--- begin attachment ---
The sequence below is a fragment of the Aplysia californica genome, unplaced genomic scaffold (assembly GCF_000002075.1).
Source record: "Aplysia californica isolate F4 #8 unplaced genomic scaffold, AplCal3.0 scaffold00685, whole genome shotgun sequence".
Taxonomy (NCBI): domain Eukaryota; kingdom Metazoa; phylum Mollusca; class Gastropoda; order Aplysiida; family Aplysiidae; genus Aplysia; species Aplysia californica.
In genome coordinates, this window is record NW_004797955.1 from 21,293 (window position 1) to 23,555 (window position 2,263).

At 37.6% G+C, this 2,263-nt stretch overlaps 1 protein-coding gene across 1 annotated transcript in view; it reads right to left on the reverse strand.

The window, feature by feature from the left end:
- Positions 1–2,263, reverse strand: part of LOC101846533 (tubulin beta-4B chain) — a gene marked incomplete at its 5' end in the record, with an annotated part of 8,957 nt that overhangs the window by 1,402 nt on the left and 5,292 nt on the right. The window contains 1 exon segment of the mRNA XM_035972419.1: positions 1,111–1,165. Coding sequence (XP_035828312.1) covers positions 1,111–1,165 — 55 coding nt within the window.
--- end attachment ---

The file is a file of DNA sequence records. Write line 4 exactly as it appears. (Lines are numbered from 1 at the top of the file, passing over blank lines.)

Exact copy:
In genome coordinates, this window is record NW_004797955.1 from 21,293 (window position 1) to 23,555 (window position 2,263).